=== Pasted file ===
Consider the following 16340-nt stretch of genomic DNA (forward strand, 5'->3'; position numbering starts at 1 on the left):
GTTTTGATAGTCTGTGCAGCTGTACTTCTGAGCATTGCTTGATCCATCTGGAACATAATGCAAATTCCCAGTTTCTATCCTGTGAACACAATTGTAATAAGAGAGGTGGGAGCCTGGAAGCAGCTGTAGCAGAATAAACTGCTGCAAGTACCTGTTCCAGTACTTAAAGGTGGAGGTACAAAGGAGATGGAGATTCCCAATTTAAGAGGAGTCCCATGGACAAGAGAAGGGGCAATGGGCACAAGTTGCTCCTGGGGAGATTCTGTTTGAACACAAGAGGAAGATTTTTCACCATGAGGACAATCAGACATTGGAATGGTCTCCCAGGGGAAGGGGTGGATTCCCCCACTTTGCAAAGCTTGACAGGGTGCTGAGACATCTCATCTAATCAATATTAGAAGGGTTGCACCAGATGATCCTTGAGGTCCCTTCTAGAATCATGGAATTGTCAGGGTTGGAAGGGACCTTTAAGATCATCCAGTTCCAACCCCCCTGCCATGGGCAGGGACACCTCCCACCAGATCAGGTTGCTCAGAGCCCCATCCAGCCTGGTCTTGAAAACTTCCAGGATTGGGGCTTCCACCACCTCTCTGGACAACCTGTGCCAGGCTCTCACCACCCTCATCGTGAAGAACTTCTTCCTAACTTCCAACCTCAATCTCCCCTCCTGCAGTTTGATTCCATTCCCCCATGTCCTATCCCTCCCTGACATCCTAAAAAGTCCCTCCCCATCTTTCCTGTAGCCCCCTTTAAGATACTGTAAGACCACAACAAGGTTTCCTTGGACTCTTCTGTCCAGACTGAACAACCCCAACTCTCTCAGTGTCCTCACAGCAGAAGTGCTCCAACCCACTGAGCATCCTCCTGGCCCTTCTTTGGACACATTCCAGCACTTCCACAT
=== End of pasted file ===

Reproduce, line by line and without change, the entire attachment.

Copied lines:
Consider the following 16340-nt stretch of genomic DNA (forward strand, 5'->3'; position numbering starts at 1 on the left):
GTTTTGATAGTCTGTGCAGCTGTACTTCTGAGCATTGCTTGATCCATCTGGAACATAATGCAAATTCCCAGTTTCTATCCTGTGAACACAATTGTAATAAGAGAGGTGGGAGCCTGGAAGCAGCTGTAGCAGAATAAACTGCTGCAAGTACCTGTTCCAGTACTTAAAGGTGGAGGTACAAAGGAGATGGAGATTCCCAATTTAAGAGGAGTCCCATGGACAAGAGAAGGGGCAATGGGCACAAGTTGCTCCTGGGGAGATTCTGTTTGAACACAAGAGGAAGATTTTTCACCATGAGGACAATCAGACATTGGAATGGTCTCCCAGGGGAAGGGGTGGATTCCCCCACTTTGCAAAGCTTGACAGGGTGCTGAGACATCTCATCTAATCAATATTAGAAGGGTTGCACCAGATGATCCTTGAGGTCCCTTCTAGAATCATGGAATTGTCAGGGTTGGAAGGGACCTTTAAGATCATCCAGTTCCAACCCCCCTGCCATGGGCAGGGACACCTCCCACCAGATCAGGTTGCTCAGAGCCCCATCCAGCCTGGTCTTGAAAACTTCCAGGATTGGGGCTTCCACCACCTCTCTGGACAACCTGTGCCAGGCTCTCACCACCCTCATCGTGAAGAACTTCTTCCTAACTTCCAACCTCAATCTCCCCTCCTGCAGTTTGATTCCATTCCCCCATGTCCTATCCCTCCCTGACATCCTAAAAAGTCCCTCCCCATCTTTCCTGTAGCCCCCTTTAAGATACTGTAAGACCACAACAAGGTTTCCTTGGACTCTTCTGTCCAGACTGAACAACCCCAACTCTCTCAGTGTCCTCACAGCAGAAGTGCTCCAACCCACTGAGCATCCTCCTGGCCCTTCTTTGGACACATTCCAGCACTTCCACAT